Open Discussion: Revisiting WordPress Expectations for 2012

in Blog

Regardless of any recent setbacks, WooThemes is a leader in the WordPress ecosystem and has been for some time. In November 2011, the company issued a survey asking their users and the WordPress community at large to help them understand who is using WordPress, what they’re using it for, how they spend money on and within WordPress/Wordpress Projects, and what they’d like to see in the future. Using Polldaddy, the 30-question survey was offered up to 100k or so respondents; 2000+ actually answered. Upon receiving this new data WooThemes enlisted the help of design group Studio Muti to create this gorgeous infographic.

WooThemes Survey Infographic

Thoughts for discussion

Seeing as it’s June 2012 and we are half way through the year, I thought it the perfect time to revisit this data and make a few observations as well as pose a few questions for discussion.

The first thing I’d like to note is that I’ve seen a big surge in Responsive theme design this year and I think it’s a huge step in the right direction. The need for responsive design isn’t going anywhere and I hope this trend simply becomes the norm. Personally, I think it’s safe to say that’s where we’re headed. I wouldn’t expect to see much else released in most WordPress theme marketplaces from here on out.

Additionally, I would imagine as WordPress continues to mature we will see the number of people who answered no to question number one increase. Meaning, as it becomes easier and easier to do more with Worpdress (i.e. install themes, drag and drop layouts, install plugins for advanced functionality, manage and update the WordPress Admin, etc.) the number of people who are NOT designers and/or developers who use WordPress on a regular basis (And as a source of income/employment) will rise significantly.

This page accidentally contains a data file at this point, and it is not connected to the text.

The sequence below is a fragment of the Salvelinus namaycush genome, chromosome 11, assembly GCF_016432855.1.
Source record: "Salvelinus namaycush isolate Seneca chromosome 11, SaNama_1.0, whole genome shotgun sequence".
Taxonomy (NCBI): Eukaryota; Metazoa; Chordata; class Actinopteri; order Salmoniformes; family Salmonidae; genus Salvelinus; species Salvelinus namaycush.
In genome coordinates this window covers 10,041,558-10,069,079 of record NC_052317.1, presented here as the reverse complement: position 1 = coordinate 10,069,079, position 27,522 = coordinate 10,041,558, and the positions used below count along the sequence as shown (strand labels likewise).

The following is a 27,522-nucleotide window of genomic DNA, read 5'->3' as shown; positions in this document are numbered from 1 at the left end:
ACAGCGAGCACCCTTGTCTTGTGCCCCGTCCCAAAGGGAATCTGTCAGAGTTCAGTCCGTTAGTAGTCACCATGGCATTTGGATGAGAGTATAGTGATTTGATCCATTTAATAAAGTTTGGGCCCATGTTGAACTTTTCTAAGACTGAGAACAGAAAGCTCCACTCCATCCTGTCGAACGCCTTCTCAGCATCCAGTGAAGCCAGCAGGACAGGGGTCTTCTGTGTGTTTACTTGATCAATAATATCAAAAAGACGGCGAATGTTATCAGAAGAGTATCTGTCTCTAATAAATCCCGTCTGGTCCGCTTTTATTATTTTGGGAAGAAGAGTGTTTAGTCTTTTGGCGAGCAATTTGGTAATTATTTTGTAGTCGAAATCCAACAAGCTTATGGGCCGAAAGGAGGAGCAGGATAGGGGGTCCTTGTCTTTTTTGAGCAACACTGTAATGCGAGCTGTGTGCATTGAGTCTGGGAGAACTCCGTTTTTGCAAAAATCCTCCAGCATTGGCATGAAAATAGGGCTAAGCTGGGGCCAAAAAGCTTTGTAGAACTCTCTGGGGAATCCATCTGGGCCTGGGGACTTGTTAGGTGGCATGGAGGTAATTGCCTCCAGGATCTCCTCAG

Another big point to make, which will parlay us into some questions, is that at the end of 2011 and the beginning of this year 90% of the respondents to this survey already thought of WordPress as a fully-fledged CMS (Content Management System). WooThemes even goes so far as to say it may become a universal CMS. That would indeed be a notable title.

But enough about what I have to say, lets hear from you!

Do you believe WordPress has proven to be a fully-fledged CMS in 2012?

What have your favorite improvements been to Worpdress so far this year?

Do you see the trends in this infographic holding true for 2012 or changing? If changing, how so?

What do you think of my assertions? Agree, disagree, or don’t care?

Tell us about it!

WooThemes via The Next Web

Comments (1)

  • Comment by elliottrichmond

    Yeah, interesting points, for me I’ve always considered it to be a publishing platform – blog and cms second but, having said that it’s a well designed blogging engine, has become a very powerful CMS and most certainly a market leader. I know it’s easy enough to do but, with core wp functions to make it even easier to edit from the frontend would be a step in the right direction for me.